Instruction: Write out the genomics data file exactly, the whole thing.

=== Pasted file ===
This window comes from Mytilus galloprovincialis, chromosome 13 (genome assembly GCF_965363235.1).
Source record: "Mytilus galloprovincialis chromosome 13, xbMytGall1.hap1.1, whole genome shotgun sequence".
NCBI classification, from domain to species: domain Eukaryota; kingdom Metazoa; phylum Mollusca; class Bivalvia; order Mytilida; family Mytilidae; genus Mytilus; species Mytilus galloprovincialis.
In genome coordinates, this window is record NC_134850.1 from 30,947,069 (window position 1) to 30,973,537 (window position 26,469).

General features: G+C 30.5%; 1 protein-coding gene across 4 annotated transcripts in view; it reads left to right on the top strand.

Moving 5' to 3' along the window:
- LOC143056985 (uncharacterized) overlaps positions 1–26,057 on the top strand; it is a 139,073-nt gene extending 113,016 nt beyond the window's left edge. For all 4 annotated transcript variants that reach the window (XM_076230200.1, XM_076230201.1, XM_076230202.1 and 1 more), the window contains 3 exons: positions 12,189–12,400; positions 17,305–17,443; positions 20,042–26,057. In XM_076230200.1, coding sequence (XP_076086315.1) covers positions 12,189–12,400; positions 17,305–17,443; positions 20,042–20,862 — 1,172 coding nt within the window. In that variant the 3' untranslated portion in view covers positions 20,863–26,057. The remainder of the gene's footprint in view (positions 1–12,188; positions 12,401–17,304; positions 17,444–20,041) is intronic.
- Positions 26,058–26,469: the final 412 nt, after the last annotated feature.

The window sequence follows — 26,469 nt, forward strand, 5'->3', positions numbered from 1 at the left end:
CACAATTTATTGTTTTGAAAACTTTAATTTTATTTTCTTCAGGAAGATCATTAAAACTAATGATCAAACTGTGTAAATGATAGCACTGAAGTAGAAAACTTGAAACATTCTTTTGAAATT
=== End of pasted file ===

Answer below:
This window comes from Mytilus galloprovincialis, chromosome 13 (genome assembly GCF_965363235.1).
Source record: "Mytilus galloprovincialis chromosome 13, xbMytGall1.hap1.1, whole genome shotgun sequence".
NCBI classification, from domain to species: domain Eukaryota; kingdom Metazoa; phylum Mollusca; class Bivalvia; order Mytilida; family Mytilidae; genus Mytilus; species Mytilus galloprovincialis.
In genome coordinates, this window is record NC_134850.1 from 30,947,069 (window position 1) to 30,973,537 (window position 26,469).

General features: G+C 30.5%; 1 protein-coding gene across 4 annotated transcripts in view; it reads left to right on the top strand.

Moving 5' to 3' along the window:
- LOC143056985 (uncharacterized) overlaps positions 1–26,057 on the top strand; it is a 139,073-nt gene extending 113,016 nt beyond the window's left edge. For all 4 annotated transcript variants that reach the window (XM_076230200.1, XM_076230201.1, XM_076230202.1 and 1 more), the window contains 3 exons: positions 12,189–12,400; positions 17,305–17,443; positions 20,042–26,057. In XM_076230200.1, coding sequence (XP_076086315.1) covers positions 12,189–12,400; positions 17,305–17,443; positions 20,042–20,862 — 1,172 coding nt within the window. In that variant the 3' untranslated portion in view covers positions 20,863–26,057. The remainder of the gene's footprint in view (positions 1–12,188; positions 12,401–17,304; positions 17,444–20,041) is intronic.
- Positions 26,058–26,469: the final 412 nt, after the last annotated feature.

The window sequence follows — 26,469 nt, forward strand, 5'->3', positions numbered from 1 at the left end:
CACAATTTATTGTTTTGAAAACTTTAATTTTATTTTCTTCAGGAAGATCATTAAAACTAATGATCAAACTGTGTAAATGATAGCACTGAAGTAGAAAACTTGAAACATTCTTTTGAAATT